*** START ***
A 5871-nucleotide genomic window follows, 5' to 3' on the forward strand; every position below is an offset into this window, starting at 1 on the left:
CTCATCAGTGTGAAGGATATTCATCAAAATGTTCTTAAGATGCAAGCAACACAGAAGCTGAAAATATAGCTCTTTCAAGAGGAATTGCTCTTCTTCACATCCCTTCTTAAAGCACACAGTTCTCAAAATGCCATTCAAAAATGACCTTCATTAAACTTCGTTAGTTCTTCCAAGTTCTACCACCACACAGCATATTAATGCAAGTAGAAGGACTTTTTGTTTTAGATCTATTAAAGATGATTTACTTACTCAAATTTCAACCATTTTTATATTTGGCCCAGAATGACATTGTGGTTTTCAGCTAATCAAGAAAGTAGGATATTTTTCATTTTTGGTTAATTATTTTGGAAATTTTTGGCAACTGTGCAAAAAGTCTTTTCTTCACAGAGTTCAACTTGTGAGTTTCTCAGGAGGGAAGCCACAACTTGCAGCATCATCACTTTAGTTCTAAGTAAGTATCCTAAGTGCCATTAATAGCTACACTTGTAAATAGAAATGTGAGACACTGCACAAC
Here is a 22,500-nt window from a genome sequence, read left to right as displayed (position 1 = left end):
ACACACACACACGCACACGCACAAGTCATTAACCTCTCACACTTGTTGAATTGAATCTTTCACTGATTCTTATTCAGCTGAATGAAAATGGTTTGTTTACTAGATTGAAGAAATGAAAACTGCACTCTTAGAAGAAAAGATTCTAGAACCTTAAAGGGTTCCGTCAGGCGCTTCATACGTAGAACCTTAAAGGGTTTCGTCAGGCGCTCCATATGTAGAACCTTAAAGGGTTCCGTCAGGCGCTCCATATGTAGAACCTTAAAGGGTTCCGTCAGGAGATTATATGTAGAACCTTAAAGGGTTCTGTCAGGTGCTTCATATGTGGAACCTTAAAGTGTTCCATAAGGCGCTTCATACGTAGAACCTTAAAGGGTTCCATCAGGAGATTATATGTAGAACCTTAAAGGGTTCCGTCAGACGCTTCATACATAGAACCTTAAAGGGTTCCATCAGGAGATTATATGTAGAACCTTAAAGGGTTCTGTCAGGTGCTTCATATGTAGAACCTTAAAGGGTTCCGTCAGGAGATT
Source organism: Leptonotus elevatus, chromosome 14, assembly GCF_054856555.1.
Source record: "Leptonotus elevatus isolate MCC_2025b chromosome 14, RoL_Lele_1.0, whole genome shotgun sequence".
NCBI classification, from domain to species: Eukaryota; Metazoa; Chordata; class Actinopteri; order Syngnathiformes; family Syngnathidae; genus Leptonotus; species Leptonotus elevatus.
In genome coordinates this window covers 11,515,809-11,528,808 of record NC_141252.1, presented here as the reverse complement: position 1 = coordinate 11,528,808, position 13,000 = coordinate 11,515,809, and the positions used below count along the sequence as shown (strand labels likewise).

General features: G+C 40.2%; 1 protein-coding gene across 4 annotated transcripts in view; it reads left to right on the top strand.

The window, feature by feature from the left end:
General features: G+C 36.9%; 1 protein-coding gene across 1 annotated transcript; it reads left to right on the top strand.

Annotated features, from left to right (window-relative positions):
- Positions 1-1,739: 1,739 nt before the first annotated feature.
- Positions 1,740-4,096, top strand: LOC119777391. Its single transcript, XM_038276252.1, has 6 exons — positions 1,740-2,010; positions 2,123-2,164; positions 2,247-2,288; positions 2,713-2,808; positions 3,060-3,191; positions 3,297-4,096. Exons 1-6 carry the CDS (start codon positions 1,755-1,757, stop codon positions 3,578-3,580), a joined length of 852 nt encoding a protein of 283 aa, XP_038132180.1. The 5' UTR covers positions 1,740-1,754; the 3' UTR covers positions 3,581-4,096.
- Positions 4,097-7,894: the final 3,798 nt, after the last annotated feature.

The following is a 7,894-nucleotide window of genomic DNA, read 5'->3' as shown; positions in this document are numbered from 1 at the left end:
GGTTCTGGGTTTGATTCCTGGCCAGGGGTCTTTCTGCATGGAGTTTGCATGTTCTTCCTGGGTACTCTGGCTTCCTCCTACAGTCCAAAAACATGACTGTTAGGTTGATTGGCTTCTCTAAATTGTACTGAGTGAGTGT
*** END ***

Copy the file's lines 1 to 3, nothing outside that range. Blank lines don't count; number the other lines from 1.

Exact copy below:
A 5871-nucleotide genomic window follows, 5' to 3' on the forward strand; every position below is an offset into this window, starting at 1 on the left:
CTCATCAGTGTGAAGGATATTCATCAAAATGTTCTTAAGATGCAAGCAACACAGAAGCTGAAAATATAGCTCTTTCAAGAGGAATTGCTCTTCTTCACATCCCTTCTTAAAGCACACAGTTCTCAAAATGCCATTCAAAAATGACCTTCATTAAACTTCGTTAGTTCTTCCAAGTTCTACCACCACACAGCATATTAATGCAAGTAGAAGGACTTTTTGTTTTAGATCTATTAAAGATGATTTACTTACTCAAATTTCAACCATTTTTATATTTGGCCCAGAATGACATTGTGGTTTTCAGCTAATCAAGAAAGTAGGATATTTTTCATTTTTGGTTAATTATTTTGGAAATTTTTGGCAACTGTGCAAAAAGTCTTTTCTTCACAGAGTTCAACTTGTGAGTTTCTCAGGAGGGAAGCCACAACTTGCAGCATCATCACTTTAGTTCTAAGTAAGTATCCTAAGTGCCATTAATAGCTACACTTGTAAATAGAAATGTGAGACACTGCACAAC
Here is a 22,500-nt window from a genome sequence, read left to right as displayed (position 1 = left end):